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Current Literature Edited by Elizabeth Crumley I. Book Reviews Book Review Panel: George Agoston, Rudolf Arnheim, John E. Bowlt, Donald Brook, Patricia Butler, Robert Dixon, Elmer Duncan, Vic Gray, John G . Hanhardt, Sharon Lebell, Alan Lee, Joy Turner Luke, John Mallinckrodt, Leo Narodny, Sean O’Driscoll, David Pariser, Allan Shields, David Topper, Steve Wilson. A MANUAL OFPAINTINGMATERIALS AND TECHNIQUES by Mark D. Gottsegen. Harper & Row, New York, NY, 1987.441 pp. Reviewed by Joy Turner Luke, Box IS, Route 1, Sperryville, VA 22740, U.S.A. This new book on artists’ materials contains information not covered in any other reference book in the field. The author, Mark Gottsegen, is a painter who teaches painting and a course on art materials at the University of North Carolina at Greensboro. He is a member of the Inter-Society Color Council committee on artist’s materialsand served as its chairman from 1981 until 1985. He is also a member of the American Society for Testing and Materials (ASTM) subcommittee on artists’ paints and related materials, which has written standards covering lightfastness testing methods, quality, and labeling requirements for artists’ paints. Product labels reflecting these new requirements are beginning to appear on dealers’ shelves, and Gottsegen’s book furnishes, among many other things, the information necessary to fully interpret the terms of the new labels. As an example,ASTM Standard D4302 requires that manufacturers include on the label the Colour Index Name of the pigment(s) used in a paint. A Colour Index Name is assigned in England (which explains the ‘u’in the word ‘color’) to each pigment as an international form of pigment identification. For instance, the Colour Index Name for Cadmium Red is Pigment Red 108. The Introduction of Colour Index Names is important because the commercial name, which traditionally identified the pigment in the paint, frequently now indicates only the color of the paint. The name Vermilion may be used to indicate a general type of red, while more often than not the paint does not contain any of the pigment vermilion. The name Hansa Yellow may refer to about 14 different pigments, some very lightfast and some very fugitive. To be assured of the permanence of a paint and how it can be used appropriately , the artist must know the pigment it contains. This has been impossible, even though companies agreed to put the pigment’s Colour Index Name on their paint labels,because none of the available art material reference books explained the terminology and gave a list of common pigment names and their equivalent Colour Index Names. Gottsegen’s book includes 54 pages of information and tables on pigments not mentioned in any other reference book on art materials. The chapter on pigments contains a short section on color and color systems. This is also unique among books written for artists because the information, though brief, is correct. Unfortunately, the facts about color are usually garbled in the reference books and even in books about color that are marketed to artists. It is a distinct relief to find a book in this field that deals with how light. color and colorants affect the appearance of a work of art. The Munsell color system is briefly described,and the Swedish Natural Color System and Optical Society of America’s Uniform Color Scales are mentioned. The chapter and tables on pigments alone make this the best reference work available to painters today. In addition the book includes valuable information on a wide range of other art materials and techniques for using them. Fortunately, it is also clearly written and arranged for quick reference in the studio. The book is divided into three main sections: basic tools and materials, paint manufacture and painting techniques, and picture protection and restoration. The section on tools and materials includes information on supports, sizes and grounds, binders, solvents and thinners, varnishes, balsams, driers, retarders, preservatives and pigments. The section on painting includes information about the various types of artists’ paints currently available and how to make paints, as well as painting techniques, information on encaustics, wax soaps, pastels, and mural techniques. The section on picture protection covers varnishing, matting, framing, storage, photographing and transporting artworks...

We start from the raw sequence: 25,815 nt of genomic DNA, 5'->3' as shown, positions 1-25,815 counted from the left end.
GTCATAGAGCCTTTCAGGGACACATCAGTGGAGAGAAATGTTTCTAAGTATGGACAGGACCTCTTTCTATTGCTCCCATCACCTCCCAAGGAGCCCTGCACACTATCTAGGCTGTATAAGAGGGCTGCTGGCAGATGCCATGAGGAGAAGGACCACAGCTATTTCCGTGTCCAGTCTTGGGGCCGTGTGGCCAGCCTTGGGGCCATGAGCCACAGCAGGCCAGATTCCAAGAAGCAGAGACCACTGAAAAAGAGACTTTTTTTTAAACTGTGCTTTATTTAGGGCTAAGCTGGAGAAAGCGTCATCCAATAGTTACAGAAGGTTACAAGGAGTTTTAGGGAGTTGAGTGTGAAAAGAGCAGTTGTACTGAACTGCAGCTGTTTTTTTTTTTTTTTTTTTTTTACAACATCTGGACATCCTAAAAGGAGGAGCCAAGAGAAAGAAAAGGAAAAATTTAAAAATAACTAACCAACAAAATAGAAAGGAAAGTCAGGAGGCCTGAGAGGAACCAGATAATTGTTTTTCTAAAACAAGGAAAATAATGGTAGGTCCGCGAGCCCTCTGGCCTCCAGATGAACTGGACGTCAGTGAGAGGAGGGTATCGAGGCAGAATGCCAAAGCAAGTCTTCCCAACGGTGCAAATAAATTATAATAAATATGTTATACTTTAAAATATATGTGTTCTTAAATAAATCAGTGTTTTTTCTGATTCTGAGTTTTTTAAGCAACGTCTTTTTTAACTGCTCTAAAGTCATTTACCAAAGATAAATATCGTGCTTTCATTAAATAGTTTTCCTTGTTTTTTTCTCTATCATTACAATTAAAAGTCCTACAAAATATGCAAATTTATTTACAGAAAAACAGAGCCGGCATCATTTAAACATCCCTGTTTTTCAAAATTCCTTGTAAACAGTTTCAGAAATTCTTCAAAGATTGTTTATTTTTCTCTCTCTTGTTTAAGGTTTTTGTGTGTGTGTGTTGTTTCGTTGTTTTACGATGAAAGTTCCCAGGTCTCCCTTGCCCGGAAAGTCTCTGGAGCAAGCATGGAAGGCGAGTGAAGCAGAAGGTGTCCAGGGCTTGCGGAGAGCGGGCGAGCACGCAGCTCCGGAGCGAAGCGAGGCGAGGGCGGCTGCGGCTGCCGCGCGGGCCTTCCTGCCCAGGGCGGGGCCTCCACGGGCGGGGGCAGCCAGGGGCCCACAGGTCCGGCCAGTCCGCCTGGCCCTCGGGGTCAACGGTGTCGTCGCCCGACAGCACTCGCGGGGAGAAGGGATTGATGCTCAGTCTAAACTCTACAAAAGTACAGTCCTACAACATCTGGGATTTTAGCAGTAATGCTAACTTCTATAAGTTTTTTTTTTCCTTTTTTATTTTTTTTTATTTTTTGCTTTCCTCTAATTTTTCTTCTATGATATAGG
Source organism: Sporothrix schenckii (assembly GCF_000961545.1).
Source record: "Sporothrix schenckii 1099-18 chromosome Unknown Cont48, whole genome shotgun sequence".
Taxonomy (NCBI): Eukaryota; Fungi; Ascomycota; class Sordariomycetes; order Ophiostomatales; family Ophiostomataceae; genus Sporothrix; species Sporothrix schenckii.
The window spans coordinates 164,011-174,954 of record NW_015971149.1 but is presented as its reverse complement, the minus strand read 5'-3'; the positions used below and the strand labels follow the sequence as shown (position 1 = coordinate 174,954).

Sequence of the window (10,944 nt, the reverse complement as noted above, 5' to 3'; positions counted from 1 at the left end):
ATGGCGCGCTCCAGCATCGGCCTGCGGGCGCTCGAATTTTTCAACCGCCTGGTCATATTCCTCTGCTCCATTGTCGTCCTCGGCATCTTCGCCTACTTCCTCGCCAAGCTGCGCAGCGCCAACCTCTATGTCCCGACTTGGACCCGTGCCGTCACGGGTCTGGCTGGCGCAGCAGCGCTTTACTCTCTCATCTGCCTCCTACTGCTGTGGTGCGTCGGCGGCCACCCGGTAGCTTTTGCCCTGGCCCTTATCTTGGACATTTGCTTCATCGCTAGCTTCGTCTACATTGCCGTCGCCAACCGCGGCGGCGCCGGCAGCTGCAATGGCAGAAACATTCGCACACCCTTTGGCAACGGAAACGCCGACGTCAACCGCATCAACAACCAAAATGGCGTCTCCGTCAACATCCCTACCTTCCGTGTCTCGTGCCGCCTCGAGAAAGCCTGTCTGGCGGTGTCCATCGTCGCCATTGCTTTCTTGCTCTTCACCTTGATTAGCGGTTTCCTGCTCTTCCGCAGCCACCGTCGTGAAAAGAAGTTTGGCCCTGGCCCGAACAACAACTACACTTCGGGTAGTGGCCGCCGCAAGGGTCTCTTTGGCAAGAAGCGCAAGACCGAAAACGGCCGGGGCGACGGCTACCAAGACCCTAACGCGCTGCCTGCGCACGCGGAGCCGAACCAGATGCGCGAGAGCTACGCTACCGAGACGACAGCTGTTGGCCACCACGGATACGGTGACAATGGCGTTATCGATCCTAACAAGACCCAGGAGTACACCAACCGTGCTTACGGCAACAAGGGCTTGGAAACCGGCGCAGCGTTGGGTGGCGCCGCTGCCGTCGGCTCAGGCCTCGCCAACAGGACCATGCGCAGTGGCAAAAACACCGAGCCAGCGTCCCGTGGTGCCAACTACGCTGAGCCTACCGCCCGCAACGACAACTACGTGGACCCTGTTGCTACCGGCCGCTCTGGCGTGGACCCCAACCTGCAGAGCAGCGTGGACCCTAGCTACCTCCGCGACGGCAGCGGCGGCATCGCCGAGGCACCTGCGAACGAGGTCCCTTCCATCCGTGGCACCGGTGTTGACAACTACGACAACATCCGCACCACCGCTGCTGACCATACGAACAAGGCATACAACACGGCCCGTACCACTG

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Additional Information

ISSN
1530-9282
Print ISSN
0024-094X
Pages
pp. 90-91
Launched on MUSE
2017-01-04
Open Access
No
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